Senate Interim Subcommittee on Graduate Medical Education Held Austin Hearing
AUSTIN - The Senate Finance Interim Subcommittee on Graduate Medical Education held a meeting today, January 13, 2000, at the Texas State Capitol.
The meeting addressed the Senate Finance Committee's fourth interim charge. The charge evaluates the financial viability and educational effectiveness of graduate medical education in light of changes in Medicaid, managed care, and the impact of uncompensated care. The evaluation will include a review of the role of the state's teaching hospitals in the provision of indigent health care, and the role of graduate medical education in addressing health care needs of underserved regions of the state.
The subcommittee consists of five members appointed by Finance Chair Bill Ratliff. Senator Mike Moncrief of Ft. Worth serves as chair. Other Senate members include Senator Carlos F. Truan of Corpus Christi, John J. Carona of Dallas, Jon Lindsay of Houston, and Royce West of Dallas.
The subcommittee began its hearing with invited testimony relating to Graduate Medical Education (GME). Lois Bready, M.D., Director of Graduate Medical Education, University of Texas Health Science Center (UTHSC) at San Antonio, provided a general overview of GME. Bready stated that the GME program helps to ease the transition of recent medical school graduates into resident programs. Bready referred to various individuals in the residency program at UTHSC to show that post graduate medical work is not as glamorous as it is portrayed in movies and television. She said that medical resident programs are a high stress, low paying, and physically demanding three years of post graduate medical study.
The next witness to testify was Trey Berndt of the Legislative Budget Board. He explained to the subcommittee how funding for GME is provided to Texas' hospitals. Berndt explained that Medicare dollars provide the bulk of federal funds for the GME program in Texas. The funds from Medicare are divided in two ways. The first method of payment by Medicare is called Indirect Medical Education Payments. This method provides $172 million for 74 Texas hospitals. The second method of Medicare payment is called Direct Medical Education Payments. The direct method offers $53 million to 59 Texas hospitals, which is used specifically for education hospitals. Funding for the federally created GME program, on the state level, is mainly provided by Medicare. It provides $44 million to 52 hospitals in Texas.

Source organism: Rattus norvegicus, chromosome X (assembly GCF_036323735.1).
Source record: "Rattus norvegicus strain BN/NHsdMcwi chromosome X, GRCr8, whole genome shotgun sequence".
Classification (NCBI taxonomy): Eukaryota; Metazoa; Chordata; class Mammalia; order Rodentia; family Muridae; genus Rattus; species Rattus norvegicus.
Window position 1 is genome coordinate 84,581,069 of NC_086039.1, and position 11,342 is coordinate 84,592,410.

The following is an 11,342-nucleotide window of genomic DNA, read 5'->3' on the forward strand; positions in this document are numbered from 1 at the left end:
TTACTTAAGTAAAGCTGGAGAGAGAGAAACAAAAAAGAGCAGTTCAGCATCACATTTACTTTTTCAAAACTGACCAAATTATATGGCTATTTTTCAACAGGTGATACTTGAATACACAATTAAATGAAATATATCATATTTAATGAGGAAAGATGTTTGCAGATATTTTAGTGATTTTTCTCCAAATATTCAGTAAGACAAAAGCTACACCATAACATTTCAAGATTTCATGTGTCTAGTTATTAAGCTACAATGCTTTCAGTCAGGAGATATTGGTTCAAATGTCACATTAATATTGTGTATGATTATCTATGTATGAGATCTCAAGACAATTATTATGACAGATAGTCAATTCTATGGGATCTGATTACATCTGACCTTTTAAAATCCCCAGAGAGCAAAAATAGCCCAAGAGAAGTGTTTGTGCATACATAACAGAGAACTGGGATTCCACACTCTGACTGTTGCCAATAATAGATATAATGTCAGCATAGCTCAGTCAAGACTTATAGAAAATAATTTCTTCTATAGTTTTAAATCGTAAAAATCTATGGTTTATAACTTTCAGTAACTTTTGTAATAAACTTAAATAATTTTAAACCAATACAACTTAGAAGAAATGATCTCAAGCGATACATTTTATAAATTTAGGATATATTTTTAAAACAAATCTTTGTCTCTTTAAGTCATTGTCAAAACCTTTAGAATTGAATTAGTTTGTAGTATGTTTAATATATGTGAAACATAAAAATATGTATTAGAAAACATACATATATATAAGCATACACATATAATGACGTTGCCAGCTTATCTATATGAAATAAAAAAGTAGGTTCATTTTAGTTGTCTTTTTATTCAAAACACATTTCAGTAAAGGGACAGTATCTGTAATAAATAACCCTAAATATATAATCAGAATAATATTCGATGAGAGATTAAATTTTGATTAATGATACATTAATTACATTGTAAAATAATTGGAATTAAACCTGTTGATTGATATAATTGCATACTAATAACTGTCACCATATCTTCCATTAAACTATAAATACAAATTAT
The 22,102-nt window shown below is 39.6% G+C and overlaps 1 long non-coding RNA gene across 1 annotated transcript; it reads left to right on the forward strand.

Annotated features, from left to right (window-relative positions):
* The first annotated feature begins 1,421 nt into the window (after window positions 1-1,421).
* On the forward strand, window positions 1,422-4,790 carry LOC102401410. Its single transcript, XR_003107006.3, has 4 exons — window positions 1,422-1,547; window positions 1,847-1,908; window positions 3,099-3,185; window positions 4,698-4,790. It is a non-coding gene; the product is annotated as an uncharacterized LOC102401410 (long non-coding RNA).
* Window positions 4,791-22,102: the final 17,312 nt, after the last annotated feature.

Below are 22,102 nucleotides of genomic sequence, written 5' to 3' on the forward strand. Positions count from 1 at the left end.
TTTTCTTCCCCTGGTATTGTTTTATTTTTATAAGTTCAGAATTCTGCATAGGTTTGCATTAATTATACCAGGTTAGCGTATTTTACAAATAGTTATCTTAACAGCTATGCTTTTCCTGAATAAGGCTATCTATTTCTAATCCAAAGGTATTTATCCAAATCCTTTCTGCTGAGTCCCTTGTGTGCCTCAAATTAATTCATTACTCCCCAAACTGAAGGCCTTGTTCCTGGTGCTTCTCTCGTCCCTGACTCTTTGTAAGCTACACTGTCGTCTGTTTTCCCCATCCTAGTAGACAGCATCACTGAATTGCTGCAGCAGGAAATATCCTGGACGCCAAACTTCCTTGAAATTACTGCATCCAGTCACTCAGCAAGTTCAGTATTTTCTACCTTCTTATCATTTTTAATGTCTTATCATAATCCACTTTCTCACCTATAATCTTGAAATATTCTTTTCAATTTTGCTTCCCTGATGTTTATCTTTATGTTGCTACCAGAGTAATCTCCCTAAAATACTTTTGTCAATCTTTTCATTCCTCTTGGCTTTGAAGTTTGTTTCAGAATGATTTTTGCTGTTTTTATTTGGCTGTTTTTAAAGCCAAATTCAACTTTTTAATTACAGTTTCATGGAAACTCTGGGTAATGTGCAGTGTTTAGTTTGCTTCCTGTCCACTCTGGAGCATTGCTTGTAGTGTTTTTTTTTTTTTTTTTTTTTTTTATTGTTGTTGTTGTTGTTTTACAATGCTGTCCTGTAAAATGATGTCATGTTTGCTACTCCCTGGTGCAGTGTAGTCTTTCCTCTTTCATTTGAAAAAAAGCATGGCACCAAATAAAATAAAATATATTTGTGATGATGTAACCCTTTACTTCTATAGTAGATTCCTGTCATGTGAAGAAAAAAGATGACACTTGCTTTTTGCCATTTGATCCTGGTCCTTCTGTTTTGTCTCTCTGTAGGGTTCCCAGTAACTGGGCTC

Next, a group of doctors related their perspectives on GME, to the subcommittee. Dr. James C. Guckian of the University of Texas System, Dr. Roderick E. McCallum of the Texas A&M University System Health Science Center, Dr. Deborah Blackwell of the UNT Health Science Center at Ft. Worth, Dr. David Smith of the Texas Tech University Health Sciences Center, and Dr. Bobby Alford of the Baylor College of Medicine all gave testimony regarding the various GME residency programs and the hospitals they are located at in Texas.
The last invited testimonial was provided by John Guest, Chief Executive Officer, University Hospital, San Antonio. Guest addressed the future of GME programs in Texas. In Guests opinion, GME education is seeing a decline in state funding, which will continue in the years to come. He stated that federal Medicare funding only covers half of the GME expenses in Texas. Guest believes that GME funding needs to be revamped in the coming years. If not, Texas will see a decrease in teaching and health services provided to post graduate residents and hospital patients. Guest also warned the subcommittee that if GME funding issues aren't addressed, they could expect to see a severe decline in the quality of health education services in Texas.
After invited testimony concluded, two public testimonies followed. George Far of the Children's Medical Center of Dallas began public testimony. Far gave the subcommittee a summary of the funding problems facing various children's hospitals in Texas.
Following public testimony the subcommittee recessed. The subcommittee must report back to the Finance Committee by July 1 of 2000. The entire Finance Committee will then meet to discuss the findings.